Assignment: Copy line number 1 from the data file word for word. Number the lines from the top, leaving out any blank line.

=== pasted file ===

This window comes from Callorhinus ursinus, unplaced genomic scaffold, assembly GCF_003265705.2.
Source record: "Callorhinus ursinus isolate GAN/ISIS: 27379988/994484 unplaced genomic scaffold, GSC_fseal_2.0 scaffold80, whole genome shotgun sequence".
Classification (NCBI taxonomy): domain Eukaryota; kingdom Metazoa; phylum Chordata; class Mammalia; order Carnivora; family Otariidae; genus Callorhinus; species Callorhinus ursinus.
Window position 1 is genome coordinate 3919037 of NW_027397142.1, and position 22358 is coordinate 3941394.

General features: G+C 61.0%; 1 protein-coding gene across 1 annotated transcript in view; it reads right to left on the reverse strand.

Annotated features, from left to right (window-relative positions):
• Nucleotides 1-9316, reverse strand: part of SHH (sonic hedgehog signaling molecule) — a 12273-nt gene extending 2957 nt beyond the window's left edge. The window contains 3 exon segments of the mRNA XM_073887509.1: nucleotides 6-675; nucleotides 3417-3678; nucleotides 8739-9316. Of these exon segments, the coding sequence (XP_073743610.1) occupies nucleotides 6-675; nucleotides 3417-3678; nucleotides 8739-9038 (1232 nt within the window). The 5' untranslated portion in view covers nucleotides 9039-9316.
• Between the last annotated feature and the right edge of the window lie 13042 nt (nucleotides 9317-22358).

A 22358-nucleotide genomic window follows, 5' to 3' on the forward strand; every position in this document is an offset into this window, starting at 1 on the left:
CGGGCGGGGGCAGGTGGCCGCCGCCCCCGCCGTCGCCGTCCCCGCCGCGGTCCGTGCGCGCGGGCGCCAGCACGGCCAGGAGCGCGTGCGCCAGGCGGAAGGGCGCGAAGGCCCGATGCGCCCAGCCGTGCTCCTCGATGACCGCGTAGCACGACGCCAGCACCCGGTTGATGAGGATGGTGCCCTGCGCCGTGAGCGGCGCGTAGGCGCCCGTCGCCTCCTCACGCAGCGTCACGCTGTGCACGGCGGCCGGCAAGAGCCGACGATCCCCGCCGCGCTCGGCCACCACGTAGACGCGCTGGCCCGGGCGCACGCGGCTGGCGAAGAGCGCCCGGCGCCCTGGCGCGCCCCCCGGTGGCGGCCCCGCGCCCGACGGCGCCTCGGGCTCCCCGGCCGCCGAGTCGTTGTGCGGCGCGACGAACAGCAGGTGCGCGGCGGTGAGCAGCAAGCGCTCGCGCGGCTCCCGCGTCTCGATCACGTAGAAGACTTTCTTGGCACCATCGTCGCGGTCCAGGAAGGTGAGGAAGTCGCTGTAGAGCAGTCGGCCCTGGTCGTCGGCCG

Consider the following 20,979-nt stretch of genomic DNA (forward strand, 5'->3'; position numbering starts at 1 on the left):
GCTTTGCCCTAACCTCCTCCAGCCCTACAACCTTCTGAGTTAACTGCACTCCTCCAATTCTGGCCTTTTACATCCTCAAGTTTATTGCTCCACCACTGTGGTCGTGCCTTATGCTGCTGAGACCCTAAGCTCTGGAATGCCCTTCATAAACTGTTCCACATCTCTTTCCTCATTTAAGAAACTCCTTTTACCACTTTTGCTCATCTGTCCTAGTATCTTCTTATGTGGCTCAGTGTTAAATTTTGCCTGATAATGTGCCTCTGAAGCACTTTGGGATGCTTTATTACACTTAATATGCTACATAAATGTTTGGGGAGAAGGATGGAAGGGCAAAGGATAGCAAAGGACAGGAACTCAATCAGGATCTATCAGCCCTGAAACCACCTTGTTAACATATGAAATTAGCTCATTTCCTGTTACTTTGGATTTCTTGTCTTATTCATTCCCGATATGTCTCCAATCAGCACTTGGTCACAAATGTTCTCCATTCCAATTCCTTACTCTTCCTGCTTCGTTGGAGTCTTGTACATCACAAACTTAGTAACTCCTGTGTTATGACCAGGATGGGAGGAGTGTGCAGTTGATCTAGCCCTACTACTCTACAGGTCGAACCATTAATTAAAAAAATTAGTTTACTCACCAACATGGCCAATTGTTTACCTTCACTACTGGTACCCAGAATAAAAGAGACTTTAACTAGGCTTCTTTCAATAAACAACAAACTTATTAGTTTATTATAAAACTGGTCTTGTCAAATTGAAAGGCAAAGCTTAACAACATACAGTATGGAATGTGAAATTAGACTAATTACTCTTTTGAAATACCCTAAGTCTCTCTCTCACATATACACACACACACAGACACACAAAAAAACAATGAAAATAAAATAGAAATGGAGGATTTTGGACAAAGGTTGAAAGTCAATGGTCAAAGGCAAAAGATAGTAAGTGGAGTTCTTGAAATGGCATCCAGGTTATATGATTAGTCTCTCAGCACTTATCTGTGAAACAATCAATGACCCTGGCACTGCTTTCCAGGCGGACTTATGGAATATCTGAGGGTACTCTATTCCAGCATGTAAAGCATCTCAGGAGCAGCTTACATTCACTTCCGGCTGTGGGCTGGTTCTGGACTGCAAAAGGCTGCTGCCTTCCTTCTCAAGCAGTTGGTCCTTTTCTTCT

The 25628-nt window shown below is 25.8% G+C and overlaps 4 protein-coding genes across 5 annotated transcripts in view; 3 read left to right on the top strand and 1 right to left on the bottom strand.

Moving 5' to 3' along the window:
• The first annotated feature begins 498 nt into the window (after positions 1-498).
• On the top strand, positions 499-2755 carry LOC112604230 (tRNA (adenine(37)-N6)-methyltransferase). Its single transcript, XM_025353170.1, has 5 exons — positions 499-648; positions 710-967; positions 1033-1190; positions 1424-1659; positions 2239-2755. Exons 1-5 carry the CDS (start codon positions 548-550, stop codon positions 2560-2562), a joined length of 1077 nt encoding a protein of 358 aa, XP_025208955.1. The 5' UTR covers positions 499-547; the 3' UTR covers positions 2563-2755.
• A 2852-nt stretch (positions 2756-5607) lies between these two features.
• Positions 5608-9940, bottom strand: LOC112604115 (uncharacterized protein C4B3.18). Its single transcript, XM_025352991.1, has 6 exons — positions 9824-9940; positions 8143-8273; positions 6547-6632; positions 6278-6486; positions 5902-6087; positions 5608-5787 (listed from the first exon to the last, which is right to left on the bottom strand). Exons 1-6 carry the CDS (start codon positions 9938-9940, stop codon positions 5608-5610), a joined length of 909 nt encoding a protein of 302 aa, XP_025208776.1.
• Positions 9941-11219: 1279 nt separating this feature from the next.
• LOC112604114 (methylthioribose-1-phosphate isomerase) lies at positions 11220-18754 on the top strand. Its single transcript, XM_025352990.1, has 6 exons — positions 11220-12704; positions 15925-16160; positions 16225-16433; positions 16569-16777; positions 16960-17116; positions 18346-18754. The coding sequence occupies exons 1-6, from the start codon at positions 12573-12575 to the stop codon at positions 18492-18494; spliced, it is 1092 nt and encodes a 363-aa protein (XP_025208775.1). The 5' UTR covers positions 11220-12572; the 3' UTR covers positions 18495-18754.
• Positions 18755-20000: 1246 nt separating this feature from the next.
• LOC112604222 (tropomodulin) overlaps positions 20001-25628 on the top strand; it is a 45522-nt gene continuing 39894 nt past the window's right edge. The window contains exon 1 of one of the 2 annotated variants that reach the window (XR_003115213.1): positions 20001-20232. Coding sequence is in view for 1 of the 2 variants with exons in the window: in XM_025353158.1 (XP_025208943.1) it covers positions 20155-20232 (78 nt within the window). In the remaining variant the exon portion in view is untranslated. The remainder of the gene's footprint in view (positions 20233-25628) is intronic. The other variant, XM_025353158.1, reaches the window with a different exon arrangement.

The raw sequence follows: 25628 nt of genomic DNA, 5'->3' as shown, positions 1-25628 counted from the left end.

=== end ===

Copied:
This window comes from Callorhinus ursinus, unplaced genomic scaffold, assembly GCF_003265705.2.